The University of Texas at Austin
Skip navigation links

Honors Colloquium Brings Brightest High School Seniors to Campus

573 rising high school seniors spent a summer weekend on campus, getting a taste of college classes and culture at the Honors Colloquium. The recruitment event, under the leadership of School of Undergraduate Studies staff, invites Texas high school students to explore the unique academic and social sides of campus: classes, research, and exploring UT’s gems during the day, and staying at Jester Center for two nights. This was the 31st year the university has been hosting the Colloquium.

The three-day event helps students make personal connections to the university. Visiting colloquists experience the university in cohorts led by current UT student mentors. Mentors are available to students 24 hours a day, and provide perspective on campus and academic life, lead discussions, and make sure students are happy, healthy, and safe throughout their stays. One mentor commented, “Before I attended Honors Colloquium, I hadn’t even considered UT Austin as a college choice. Three years later, it is the best experience of my life. I want to give back.”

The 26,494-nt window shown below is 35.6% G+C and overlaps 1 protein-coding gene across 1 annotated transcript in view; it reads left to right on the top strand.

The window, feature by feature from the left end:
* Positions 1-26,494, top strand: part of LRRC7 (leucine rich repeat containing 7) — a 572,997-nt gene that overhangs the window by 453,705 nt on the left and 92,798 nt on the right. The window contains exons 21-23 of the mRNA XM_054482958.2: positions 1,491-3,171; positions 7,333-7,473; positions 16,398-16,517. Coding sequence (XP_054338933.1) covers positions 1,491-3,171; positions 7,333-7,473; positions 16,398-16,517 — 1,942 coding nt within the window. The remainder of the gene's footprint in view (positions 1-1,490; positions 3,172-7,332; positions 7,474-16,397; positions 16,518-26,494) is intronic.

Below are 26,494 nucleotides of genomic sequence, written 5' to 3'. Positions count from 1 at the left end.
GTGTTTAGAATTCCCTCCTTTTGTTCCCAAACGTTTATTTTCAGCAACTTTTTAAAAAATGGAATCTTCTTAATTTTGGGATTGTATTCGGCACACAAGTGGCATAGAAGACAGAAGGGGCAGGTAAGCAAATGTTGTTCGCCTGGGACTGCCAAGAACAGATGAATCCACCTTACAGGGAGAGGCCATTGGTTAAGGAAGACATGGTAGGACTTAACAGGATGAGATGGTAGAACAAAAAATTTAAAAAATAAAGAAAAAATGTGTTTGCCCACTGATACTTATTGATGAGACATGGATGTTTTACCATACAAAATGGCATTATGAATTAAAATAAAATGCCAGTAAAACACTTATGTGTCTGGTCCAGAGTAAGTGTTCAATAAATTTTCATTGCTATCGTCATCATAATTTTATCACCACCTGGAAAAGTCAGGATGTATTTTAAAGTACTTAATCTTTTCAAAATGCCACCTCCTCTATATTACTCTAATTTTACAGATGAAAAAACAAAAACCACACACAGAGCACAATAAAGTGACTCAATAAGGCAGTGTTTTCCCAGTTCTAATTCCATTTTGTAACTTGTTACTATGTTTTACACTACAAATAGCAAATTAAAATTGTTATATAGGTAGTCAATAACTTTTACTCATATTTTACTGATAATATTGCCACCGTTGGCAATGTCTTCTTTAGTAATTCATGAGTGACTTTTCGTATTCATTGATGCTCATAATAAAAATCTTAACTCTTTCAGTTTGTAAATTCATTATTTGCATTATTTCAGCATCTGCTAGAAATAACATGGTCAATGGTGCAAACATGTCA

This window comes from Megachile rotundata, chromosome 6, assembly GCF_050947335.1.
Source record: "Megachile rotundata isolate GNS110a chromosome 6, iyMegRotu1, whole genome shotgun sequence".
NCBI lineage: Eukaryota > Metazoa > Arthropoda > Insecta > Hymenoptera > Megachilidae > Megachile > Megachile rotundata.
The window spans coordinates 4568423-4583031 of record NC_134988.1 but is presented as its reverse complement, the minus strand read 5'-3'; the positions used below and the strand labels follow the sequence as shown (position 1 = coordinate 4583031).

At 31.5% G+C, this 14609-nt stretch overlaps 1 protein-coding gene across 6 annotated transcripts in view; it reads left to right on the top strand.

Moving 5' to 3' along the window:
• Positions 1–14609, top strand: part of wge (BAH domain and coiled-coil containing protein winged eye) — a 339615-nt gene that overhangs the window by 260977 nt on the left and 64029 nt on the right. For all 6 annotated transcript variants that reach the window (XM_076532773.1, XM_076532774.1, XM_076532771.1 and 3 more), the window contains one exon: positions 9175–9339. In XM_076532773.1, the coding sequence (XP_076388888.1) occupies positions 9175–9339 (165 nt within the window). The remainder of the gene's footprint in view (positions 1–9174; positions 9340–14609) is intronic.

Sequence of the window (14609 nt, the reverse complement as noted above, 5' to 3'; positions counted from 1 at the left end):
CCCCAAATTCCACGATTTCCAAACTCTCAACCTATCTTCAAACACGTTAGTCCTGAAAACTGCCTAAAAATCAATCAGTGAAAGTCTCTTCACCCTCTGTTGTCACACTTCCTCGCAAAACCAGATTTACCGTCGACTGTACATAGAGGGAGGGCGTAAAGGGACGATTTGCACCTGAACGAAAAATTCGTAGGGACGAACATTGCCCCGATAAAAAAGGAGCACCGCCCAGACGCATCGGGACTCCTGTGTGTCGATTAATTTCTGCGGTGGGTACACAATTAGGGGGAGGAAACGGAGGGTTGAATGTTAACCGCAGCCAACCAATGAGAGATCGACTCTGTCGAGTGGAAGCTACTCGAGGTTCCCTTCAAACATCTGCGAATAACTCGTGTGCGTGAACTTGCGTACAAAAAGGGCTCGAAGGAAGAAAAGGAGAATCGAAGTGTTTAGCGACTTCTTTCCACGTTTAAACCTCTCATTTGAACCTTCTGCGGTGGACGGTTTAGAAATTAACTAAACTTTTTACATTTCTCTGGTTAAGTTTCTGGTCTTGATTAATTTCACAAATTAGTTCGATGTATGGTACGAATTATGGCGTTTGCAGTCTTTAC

Taking college-level courses is one of the foundations of Colloquium. Students experience true intellectual engagement in classes and tours of the university’s world-class laboratories, libraries, and museums. This year, faculty led 70 lectures and seminars on a wide variety of topics. One student explained, “I enjoyed the opportunity to experience both large and small classroom settings and to receive a sample of the style and feel of some college courses, and also the chance to interact with professors on a level that may not normally be accessible.”

Surveys from this year’s Colloquium show that over 60% of those students rate themselves as being extremely interested in UT after Colloquium. By comparison, before arriving on campus, only 28% rate themselves as being extremely interested in UT. In the last four years, over 88% of all Colloquium attendees apply to the university, and of those admitted, 96% enroll.